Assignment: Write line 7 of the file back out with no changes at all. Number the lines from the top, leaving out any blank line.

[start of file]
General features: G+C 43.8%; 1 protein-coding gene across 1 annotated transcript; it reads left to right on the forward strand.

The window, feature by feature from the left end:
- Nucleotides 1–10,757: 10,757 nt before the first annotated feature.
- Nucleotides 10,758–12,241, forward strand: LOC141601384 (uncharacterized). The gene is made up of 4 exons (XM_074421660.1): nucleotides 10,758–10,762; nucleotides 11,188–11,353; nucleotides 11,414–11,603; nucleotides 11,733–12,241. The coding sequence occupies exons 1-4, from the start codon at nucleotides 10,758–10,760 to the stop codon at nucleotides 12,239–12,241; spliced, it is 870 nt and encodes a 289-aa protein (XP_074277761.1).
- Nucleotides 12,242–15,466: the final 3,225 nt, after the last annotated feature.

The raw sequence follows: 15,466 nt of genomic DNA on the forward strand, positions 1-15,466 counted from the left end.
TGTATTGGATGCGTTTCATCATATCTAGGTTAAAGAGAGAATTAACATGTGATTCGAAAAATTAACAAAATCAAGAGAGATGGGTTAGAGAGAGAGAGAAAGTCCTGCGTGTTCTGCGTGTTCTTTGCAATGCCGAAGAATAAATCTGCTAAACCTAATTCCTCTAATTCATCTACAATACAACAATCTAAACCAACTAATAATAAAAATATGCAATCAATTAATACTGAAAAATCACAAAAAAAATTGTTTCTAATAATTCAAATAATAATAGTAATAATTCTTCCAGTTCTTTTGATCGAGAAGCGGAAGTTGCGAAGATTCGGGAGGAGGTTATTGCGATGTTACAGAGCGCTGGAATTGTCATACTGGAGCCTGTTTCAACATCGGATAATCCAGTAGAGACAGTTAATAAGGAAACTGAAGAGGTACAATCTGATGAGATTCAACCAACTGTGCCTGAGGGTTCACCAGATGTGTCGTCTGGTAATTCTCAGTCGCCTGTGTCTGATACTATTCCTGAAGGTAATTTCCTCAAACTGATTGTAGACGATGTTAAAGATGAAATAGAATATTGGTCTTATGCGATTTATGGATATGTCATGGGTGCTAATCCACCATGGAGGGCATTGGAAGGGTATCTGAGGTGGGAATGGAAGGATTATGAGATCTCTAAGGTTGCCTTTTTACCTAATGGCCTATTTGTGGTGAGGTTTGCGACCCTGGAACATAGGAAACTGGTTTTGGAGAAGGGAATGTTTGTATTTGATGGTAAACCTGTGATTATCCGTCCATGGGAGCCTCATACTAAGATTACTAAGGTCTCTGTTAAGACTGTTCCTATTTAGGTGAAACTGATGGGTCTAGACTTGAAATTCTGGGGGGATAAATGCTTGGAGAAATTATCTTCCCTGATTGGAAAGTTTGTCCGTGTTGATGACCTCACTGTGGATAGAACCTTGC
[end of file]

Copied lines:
TGTATTGGATGCGTTTCATCATATCTAGGTTAAAGAGAGAATTAACATGTGATTCGAAAAATTAACAAAATCAAGAGAGATGGGTTAGAGAGAGAGAGAAAGTCCTGCGTGTTCTGCGTGTTCTTTGCAATGCCGAAGAATAAATCTGCTAAACCTAATTCCTCTAATTCATCTACAATACAACAATCTAAACCAACTAATAATAAAAATATGCAATCAATTAATACTGAAAAATCACAAAAAAAATTGTTTCTAATAATTCAAATAATAATAGTAATAATTCTTCCAGTTCTTTTGATCGAGAAGCGGAAGTTGCGAAGATTCGGGAGGAGGTTATTGCGATGTTACAGAGCGCTGGAATTGTCATACTGGAGCCTGTTTCAACATCGGATAATCCAGTAGAGACAGTTAATAAGGAAACTGAAGAGGTACAATCTGATGAGATTCAACCAACTGTGCCTGAGGGTTCACCAGATGTGTCGTCTGGTAATTCTCAGTCGCCTGTGTCTGATACTATTCCTGAAGGTAATTTCCTCAAACTGATTGTAGACGATGTTAAAGATGAAATAGAATATTGGTCTTATGCGATTTATGGATATGTCATGGGTGCTAATCCACCATGGAGGGCATTGGAAGGGTATCTGAGGTGGGAATGGAAGGATTATGAGATCTCTAAGGTTGCCTTTTTACCTAATGGCCTATTTGTGGTGAGGTTTGCGACCCTGGAACATAGGAAACTGGTTTTGGAGAAGGGAATGTTTGTATTTGATGGTAAACCTGTGATTATCCGTCCATGGGAGCCTCATACTAAGATTACTAAGGTCTCTGTTAAGACTGTTCCTATTTAGGTGAAACTGATGGGTCTAGACTTGAAATTCTGGGGGGATAAATGCTTGGAGAAATTATCTTCCCTGATTGGAAAGTTTGTCCGTGTTGATGACCTCACTGTGGATAGAACCTTGC